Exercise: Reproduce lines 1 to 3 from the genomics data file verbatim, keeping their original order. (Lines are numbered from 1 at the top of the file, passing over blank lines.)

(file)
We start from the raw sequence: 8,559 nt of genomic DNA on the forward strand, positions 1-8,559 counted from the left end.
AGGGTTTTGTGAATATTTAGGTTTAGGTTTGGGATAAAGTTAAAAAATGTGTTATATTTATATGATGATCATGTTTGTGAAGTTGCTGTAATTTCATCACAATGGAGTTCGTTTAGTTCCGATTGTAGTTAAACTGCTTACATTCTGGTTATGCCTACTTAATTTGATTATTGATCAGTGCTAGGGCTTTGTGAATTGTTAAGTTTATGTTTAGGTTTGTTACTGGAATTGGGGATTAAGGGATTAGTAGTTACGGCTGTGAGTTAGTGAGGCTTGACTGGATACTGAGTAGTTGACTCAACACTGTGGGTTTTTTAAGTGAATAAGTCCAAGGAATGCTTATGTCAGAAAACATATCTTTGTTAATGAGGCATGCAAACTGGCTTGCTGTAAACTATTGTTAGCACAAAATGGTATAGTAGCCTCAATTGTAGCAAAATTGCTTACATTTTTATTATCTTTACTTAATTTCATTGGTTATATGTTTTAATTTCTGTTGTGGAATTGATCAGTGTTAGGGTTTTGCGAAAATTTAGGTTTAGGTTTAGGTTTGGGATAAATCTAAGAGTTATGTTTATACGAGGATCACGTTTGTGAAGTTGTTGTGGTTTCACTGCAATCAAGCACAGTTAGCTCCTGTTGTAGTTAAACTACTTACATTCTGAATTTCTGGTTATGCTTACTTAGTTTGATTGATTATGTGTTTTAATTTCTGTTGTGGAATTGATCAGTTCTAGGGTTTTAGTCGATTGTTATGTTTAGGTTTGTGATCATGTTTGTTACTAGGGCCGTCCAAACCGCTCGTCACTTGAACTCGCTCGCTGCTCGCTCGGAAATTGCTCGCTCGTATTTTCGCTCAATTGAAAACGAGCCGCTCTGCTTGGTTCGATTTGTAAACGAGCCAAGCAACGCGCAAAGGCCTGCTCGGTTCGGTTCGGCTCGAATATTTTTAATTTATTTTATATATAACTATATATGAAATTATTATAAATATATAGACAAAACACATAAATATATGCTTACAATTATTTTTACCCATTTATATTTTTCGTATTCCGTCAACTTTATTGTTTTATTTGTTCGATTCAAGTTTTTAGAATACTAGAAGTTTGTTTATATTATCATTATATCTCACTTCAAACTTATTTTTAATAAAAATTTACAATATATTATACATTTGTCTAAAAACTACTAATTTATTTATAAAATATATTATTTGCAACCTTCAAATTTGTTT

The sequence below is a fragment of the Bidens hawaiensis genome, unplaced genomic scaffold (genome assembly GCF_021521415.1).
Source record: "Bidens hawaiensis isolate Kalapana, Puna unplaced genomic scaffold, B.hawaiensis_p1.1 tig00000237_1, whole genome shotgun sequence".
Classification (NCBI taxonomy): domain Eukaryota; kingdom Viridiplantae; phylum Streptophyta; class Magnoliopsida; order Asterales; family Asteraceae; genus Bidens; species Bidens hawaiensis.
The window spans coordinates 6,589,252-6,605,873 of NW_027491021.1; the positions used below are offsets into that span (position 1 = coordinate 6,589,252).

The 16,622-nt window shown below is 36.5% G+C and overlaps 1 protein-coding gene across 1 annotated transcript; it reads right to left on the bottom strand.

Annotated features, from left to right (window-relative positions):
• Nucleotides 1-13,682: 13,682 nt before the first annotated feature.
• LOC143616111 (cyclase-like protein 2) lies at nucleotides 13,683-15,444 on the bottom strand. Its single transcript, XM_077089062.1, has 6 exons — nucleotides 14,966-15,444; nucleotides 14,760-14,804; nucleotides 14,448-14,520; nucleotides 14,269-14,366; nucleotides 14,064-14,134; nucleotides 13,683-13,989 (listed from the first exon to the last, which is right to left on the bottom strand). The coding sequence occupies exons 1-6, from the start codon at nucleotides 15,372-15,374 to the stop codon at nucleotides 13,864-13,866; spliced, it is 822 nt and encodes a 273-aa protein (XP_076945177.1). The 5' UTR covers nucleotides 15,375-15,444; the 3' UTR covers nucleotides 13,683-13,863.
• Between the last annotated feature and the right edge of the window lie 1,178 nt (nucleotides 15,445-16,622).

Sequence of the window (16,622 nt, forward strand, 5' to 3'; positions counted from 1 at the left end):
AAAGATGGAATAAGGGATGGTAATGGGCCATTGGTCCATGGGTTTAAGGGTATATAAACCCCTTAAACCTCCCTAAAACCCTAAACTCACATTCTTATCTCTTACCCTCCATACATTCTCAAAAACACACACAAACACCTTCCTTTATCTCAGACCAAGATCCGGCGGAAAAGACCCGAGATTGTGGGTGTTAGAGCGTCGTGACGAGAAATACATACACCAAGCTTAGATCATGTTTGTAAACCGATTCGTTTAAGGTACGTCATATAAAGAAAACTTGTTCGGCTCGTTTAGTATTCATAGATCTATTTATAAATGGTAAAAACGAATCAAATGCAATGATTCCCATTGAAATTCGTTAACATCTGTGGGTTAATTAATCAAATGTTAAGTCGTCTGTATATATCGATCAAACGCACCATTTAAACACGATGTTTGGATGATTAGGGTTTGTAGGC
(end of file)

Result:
We start from the raw sequence: 8,559 nt of genomic DNA on the forward strand, positions 1-8,559 counted from the left end.
AGGGTTTTGTGAATATTTAGGTTTAGGTTTGGGATAAAGTTAAAAAATGTGTTATATTTATATGATGATCATGTTTGTGAAGTTGCTGTAATTTCATCACAATGGAGTTCGTTTAGTTCCGATTGTAGTTAAACTGCTTACATTCTGGTTATGCCTACTTAATTTGATTATTGATCAGTGCTAGGGCTTTGTGAATTGTTAAGTTTATGTTTAGGTTTGTTACTGGAATTGGGGATTAAGGGATTAGTAGTTACGGCTGTGAGTTAGTGAGGCTTGACTGGATACTGAGTAGTTGACTCAACACTGTGGGTTTTTTAAGTGAATAAGTCCAAGGAATGCTTATGTCAGAAAACATATCTTTGTTAATGAGGCATGCAAACTGGCTTGCTGTAAACTATTGTTAGCACAAAATGGTATAGTAGCCTCAATTGTAGCAAAATTGCTTACATTTTTATTATCTTTACTTAATTTCATTGGTTATATGTTTTAATTTCTGTTGTGGAATTGATCAGTGTTAGGGTTTTGCGAAAATTTAGGTTTAGGTTTAGGTTTGGGATAAATCTAAGAGTTATGTTTATACGAGGATCACGTTTGTGAAGTTGTTGTGGTTTCACTGCAATCAAGCACAGTTAGCTCCTGTTGTAGTTAAACTACTTACATTCTGAATTTCTGGTTATGCTTACTTAGTTTGATTGATTATGTGTTTTAATTTCTGTTGTGGAATTGATCAGTTCTAGGGTTTTAGTCGATTGTTATGTTTAGGTTTGTGATCATGTTTGTTACTAGGGCCGTCCAAACCGCTCGTCACTTGAACTCGCTCGCTGCTCGCTCGGAAATTGCTCGCTCGTATTTTCGCTCAATTGAAAACGAGCCGCTCTGCTTGGTTCGATTTGTAAACGAGCCAAGCAACGCGCAAAGGCCTGCTCGGTTCGGTTCGGCTCGAATATTTTTAATTTATTTTATATATAACTATATATGAAATTATTATAAATATATAGACAAAACACATAAATATATGCTTACAATTATTTTTACCCATTTATATTTTTCGTATTCCGTCAACTTTATTGTTTTATTTGTTCGATTCAAGTTTTTAGAATACTAGAAGTTTGTTTATATTATCATTATATCTCACTTCAAACTTATTTTTAATAAAAATTTACAATATATTATACATTTGTCTAAAAACTACTAATTTATTTATAAAATATATTATTTGCAACCTTCAAATTTGTTT

The sequence below is a fragment of the Bidens hawaiensis genome, unplaced genomic scaffold (genome assembly GCF_021521415.1).